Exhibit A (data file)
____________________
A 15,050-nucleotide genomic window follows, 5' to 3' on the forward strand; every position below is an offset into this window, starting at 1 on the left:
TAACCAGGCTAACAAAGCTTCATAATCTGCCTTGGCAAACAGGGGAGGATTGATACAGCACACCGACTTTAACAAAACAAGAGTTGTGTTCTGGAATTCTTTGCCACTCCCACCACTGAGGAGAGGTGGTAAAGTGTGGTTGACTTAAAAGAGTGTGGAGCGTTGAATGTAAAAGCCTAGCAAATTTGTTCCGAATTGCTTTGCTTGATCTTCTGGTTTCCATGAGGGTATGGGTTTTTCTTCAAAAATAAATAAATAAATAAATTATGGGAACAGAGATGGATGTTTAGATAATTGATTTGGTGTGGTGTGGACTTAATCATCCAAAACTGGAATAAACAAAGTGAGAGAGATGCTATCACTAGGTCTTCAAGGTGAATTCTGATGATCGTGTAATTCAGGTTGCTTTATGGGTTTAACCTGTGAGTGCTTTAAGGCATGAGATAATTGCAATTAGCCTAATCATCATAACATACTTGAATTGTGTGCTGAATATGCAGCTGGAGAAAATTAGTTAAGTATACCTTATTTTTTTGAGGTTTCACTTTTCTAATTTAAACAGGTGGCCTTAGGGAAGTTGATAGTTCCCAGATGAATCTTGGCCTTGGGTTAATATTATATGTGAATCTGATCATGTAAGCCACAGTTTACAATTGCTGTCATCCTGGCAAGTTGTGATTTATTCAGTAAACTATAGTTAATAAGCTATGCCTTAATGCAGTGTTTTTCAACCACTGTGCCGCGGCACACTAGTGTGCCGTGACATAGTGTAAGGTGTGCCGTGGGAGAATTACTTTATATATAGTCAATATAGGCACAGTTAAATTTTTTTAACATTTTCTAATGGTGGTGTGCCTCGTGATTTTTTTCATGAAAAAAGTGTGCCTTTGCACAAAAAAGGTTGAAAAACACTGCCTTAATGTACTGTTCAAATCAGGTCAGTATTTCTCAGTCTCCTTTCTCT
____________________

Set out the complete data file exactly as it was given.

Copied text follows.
A 15,050-nucleotide genomic window follows, 5' to 3' on the forward strand; every position below is an offset into this window, starting at 1 on the left:
TAACCAGGCTAACAAAGCTTCATAATCTGCCTTGGCAAACAGGGGAGGATTGATACAGCACACCGACTTTAACAAAACAAGAGTTGTGTTCTGGAATTCTTTGCCACTCCCACCACTGAGGAGAGGTGGTAAAGTGTGGTTGACTTAAAAGAGTGTGGAGCGTTGAATGTAAAAGCCTAGCAAATTTGTTCCGAATTGCTTTGCTTGATCTTCTGGTTTCCATGAGGGTATGGGTTTTTCTTCAAAAATAAATAAATAAATAAATTATGGGAACAGAGATGGATGTTTAGATAATTGATTTGGTGTGGTGTGGACTTAATCATCCAAAACTGGAATAAACAAAGTGAGAGAGATGCTATCACTAGGTCTTCAAGGTGAATTCTGATGATCGTGTAATTCAGGTTGCTTTATGGGTTTAACCTGTGAGTGCTTTAAGGCATGAGATAATTGCAATTAGCCTAATCATCATAACATACTTGAATTGTGTGCTGAATATGCAGCTGGAGAAAATTAGTTAAGTATACCTTATTTTTTTGAGGTTTCACTTTTCTAATTTAAACAGGTGGCCTTAGGGAAGTTGATAGTTCCCAGATGAATCTTGGCCTTGGGTTAATATTATATGTGAATCTGATCATGTAAGCCACAGTTTACAATTGCTGTCATCCTGGCAAGTTGTGATTTATTCAGTAAACTATAGTTAATAAGCTATGCCTTAATGCAGTGTTTTTCAACCACTGTGCCGCGGCACACTAGTGTGCCGTGACATAGTGTAAGGTGTGCCGTGGGAGAATTACTTTATATATAGTCAATATAGGCACAGTTAAATTTTTTTAACATTTTCTAATGGTGGTGTGCCTCGTGATTTTTTTCATGAAAAAAGTGTGCCTTTGCACAAAAAAGGTTGAAAAACACTGCCTTAATGTACTGTTCAAATCAGGTCAGTATTTCTCAGTCTCCTTTCTCT